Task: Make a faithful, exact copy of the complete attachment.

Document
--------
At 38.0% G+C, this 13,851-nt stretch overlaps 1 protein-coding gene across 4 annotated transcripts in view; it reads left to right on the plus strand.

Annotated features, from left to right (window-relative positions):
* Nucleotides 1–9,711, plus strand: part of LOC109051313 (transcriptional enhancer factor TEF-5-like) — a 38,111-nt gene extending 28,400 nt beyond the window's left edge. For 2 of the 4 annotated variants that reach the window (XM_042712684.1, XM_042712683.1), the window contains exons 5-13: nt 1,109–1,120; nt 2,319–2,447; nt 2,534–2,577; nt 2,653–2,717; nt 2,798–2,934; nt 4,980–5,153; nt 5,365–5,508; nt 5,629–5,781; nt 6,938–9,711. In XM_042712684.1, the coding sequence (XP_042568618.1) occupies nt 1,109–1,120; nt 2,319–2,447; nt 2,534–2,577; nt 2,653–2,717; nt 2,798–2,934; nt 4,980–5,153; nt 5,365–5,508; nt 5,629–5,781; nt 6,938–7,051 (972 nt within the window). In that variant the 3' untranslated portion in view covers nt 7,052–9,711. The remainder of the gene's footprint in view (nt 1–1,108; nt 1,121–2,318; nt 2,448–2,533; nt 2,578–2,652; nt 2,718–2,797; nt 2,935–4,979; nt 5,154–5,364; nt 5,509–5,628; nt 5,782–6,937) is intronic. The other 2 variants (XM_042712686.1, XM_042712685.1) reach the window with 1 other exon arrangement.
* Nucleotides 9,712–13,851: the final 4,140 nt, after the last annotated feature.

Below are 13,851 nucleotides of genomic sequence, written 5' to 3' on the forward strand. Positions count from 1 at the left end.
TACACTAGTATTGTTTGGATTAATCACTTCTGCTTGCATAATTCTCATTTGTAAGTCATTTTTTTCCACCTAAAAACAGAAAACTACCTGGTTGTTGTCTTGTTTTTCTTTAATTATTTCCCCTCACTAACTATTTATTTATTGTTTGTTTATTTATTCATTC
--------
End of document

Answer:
At 38.0% G+C, this 13,851-nt stretch overlaps 1 protein-coding gene across 4 annotated transcripts in view; it reads left to right on the plus strand.

Annotated features, from left to right (window-relative positions):
* Nucleotides 1–9,711, plus strand: part of LOC109051313 (transcriptional enhancer factor TEF-5-like) — a 38,111-nt gene extending 28,400 nt beyond the window's left edge. For 2 of the 4 annotated variants that reach the window (XM_042712684.1, XM_042712683.1), the window contains exons 5-13: nt 1,109–1,120; nt 2,319–2,447; nt 2,534–2,577; nt 2,653–2,717; nt 2,798–2,934; nt 4,980–5,153; nt 5,365–5,508; nt 5,629–5,781; nt 6,938–9,711. In XM_042712684.1, the coding sequence (XP_042568618.1) occupies nt 1,109–1,120; nt 2,319–2,447; nt 2,534–2,577; nt 2,653–2,717; nt 2,798–2,934; nt 4,980–5,153; nt 5,365–5,508; nt 5,629–5,781; nt 6,938–7,051 (972 nt within the window). In that variant the 3' untranslated portion in view covers nt 7,052–9,711. The remainder of the gene's footprint in view (nt 1–1,108; nt 1,121–2,318; nt 2,448–2,533; nt 2,578–2,652; nt 2,718–2,797; nt 2,935–4,979; nt 5,154–5,364; nt 5,509–5,628; nt 5,782–6,937) is intronic. The other 2 variants (XM_042712686.1, XM_042712685.1) reach the window with 1 other exon arrangement.
* Nucleotides 9,712–13,851: the final 4,140 nt, after the last annotated feature.

Below are 13,851 nucleotides of genomic sequence, written 5' to 3' on the forward strand. Positions count from 1 at the left end.
TACACTAGTATTGTTTGGATTAATCACTTCTGCTTGCATAATTCTCATTTGTAAGTCATTTTTTTCCACCTAAAAACAGAAAACTACCTGGTTGTTGTCTTGTTTTTCTTTAATTATTTCCCCTCACTAACTATTTATTTATTGTTTGTTTATTTATTCATTC